"From Hand-Ups to Handshakes: Why More Women Need to Race Cyclocross"

We've had some fantastic numbers within our women's categories so far for the 2013 CO Cyclo-cross scene. Larry Grossman posted this pic to facebook from the Louisville (Bowl of Death) Cat 4 race last Saturday. Will this momentum continue for road season? And why are we still so far behind in comparison to women participating in marathons and triathlons?

Check out this great piece from The Competitive Cyclist, written by Dena Eaton, who addresses this very topic. (Nov. 18th)

As someone who’s been involved in the cycling industry, in one way or another, for the better part of 24 years, I’ve heard over and over again that women are not as competitive as men. And while it pains me to hear it, after attempting to start a women’s cycling magazine, and also being party to several surveys aimed at getting more women to ride, I actually feel the weight in the words.

But is it that women aren’t inherently competitive, or is it that they just don’t compete in cycling? If you take a look at triathlon participation, for example, women are routinely 30% of the field. The percentage of women who run marathons is even a bit higher. So, the question begs to be asked, “What’s the difference between triathlon and cycling?

In its own way, triathlon is all about the finishers, not just the first to cross the finish line. In fact, during long course races, the last few finishers that clawed their way to meet the 17-hour cut-off often get the greatest applause. When was the last time you saw anyone cheering for the sag wagon in a road race? When was the last time you were handed a “finisher’s medal” at the end of a Sunday criterium series? So, maybe it’s not that women aren’t competitive, maybe it’s just that they’d rather compete in an atmosphere that’s both supportive and non-exclusive."

*Read the rest of Dena Eaton's article and tell me what you think! Do you agree? Disagree? What about her marathon/triathlon theory? I'm also curious to see what the ladies vs. the gentlemen think. But if you comment, please (as Ms. Eaton writes), "...keep it classy."

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this is exactly the argument

this is exactly the argument for a "firstimer" cat in CX (for both men and women) open only to riders competing in their first 3 races ever - we used to run these in the Midwest and I believe OBRA does something similar, but with so many categories already running here I don't see any possibility to add it.

Highly doubtful "just plain

Highly doubtful "just plain wouldn't ride the section because they are too scared".

Their isn't a single section of a cross course that causes "fear". You couldn't make the front range courses less fearful if that was an issue.

I want an example if you have one.

MTB downhill has some super challenging stuff that beginners might be "scared". Pros crash hard at those courses.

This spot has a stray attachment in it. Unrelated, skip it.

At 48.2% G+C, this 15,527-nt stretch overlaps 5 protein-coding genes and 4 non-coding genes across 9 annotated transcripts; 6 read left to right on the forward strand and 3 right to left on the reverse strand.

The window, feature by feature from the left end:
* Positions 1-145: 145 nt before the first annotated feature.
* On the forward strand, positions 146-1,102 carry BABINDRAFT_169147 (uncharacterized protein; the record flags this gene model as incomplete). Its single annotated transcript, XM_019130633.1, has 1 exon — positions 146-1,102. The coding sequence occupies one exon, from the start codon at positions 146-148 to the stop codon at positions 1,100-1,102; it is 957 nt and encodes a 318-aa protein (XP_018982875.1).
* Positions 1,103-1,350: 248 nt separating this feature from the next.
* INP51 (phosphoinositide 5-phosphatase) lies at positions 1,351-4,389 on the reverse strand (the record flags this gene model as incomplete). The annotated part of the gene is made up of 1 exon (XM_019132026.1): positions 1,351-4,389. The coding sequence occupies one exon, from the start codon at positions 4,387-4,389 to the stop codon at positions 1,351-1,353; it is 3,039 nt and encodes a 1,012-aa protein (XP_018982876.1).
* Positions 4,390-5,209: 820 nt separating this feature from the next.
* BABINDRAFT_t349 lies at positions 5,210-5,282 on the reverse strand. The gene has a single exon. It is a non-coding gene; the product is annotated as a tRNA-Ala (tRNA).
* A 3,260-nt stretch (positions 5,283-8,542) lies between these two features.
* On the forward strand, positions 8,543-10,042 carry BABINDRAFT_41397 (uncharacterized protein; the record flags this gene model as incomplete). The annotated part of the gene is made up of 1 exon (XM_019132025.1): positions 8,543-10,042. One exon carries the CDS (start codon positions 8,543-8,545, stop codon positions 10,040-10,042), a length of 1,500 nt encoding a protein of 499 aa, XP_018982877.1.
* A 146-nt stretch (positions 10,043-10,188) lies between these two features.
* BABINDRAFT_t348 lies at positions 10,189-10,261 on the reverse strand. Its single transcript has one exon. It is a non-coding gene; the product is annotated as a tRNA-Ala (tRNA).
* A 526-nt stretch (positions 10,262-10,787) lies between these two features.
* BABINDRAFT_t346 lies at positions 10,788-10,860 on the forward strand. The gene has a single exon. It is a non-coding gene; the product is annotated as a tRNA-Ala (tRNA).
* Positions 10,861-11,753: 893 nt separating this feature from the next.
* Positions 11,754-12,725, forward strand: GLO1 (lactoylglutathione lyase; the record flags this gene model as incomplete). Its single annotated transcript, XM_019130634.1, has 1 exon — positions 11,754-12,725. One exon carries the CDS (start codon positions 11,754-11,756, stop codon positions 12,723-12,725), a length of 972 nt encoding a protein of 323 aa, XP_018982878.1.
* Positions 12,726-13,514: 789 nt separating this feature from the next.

I notice the devils advocate

I notice the devils advocate name but here you go.
Flatirons off camber, cx of north downhill after the start, bowl of death off camber downhill S, Xilinx log and dip, Frisco with the snow, last year states course with the jumps in it, castle rock mud pit, boulder cup downhill sections by the stairs, Westminster downhill especially in wet.
All of these can be really intimidating for people and it is exacerbated if it is wet.

agreed. I am ashamed to admit

agreed. I am ashamed to admit this but I actually DNS / dropped out of Flatirons after 1 lap of preride. One or 2 corners I could handle, but 80% of the course? No way I have the courage or skills for that. Coupled with very limited passing opportunities and big fields meant I was too afraid of both crashing and ruining someone else's race with my flailing.

Too Scared...

I have been "too scared." There have been several races where I've looked at something and thought, "Nope. No. No way. Noooooooooooooooooooooooooooooooooooooooooooooooooooo. No thanks." Initially scared to ride it. Standing there at the feature pondering my immediate death. Then a woman will zip right past me, and nail it. Or she may fall. Regardless, I'll end up riding it anyway. Sienna Lake comes to mind. I remember pre-riding the course last year, getting to the ditch and yelling, "You GUYS! COME ON!"

The beauty of cross (and mtb) is that I'm encouraged to try things on my bike with other women that I would never try on my own. And during races, I'm often heckled into stepping out of my comfort zone. Also what I love about cross in particular. You have to find the right group of women who will show you the ropes. And the right group of men who will give guidance should you ASK, but not just unwarranted advice laced with arrogance.

Some of us race because we are competitive. Some of us are there for the social aspect. Some of us race because competition makes us nauseous. Some of us are out there to "ride away our demons" as Handlebar Mustache says. Some of us are doing it to be good examples for our kids. For me, it's a mix of all of these. Cross is just...different than road. When I fall and the woman who passes me yells with encouragement "Get up!! You are still in this race! You are fine!" I believe her. And I comply.

I'm pleased to see so many women who may have once thought they were "too scared" to get out there and pedal as well. See you out there, my sisters.

thank you

I was just pointed to this link. First, thank you for reposting it. Second, thank you for all the comments. i am glad to see so many women willing to try 'cross. I have a few more articles about women and racing...stay tuned to Competitive Cyclist's Learn Page.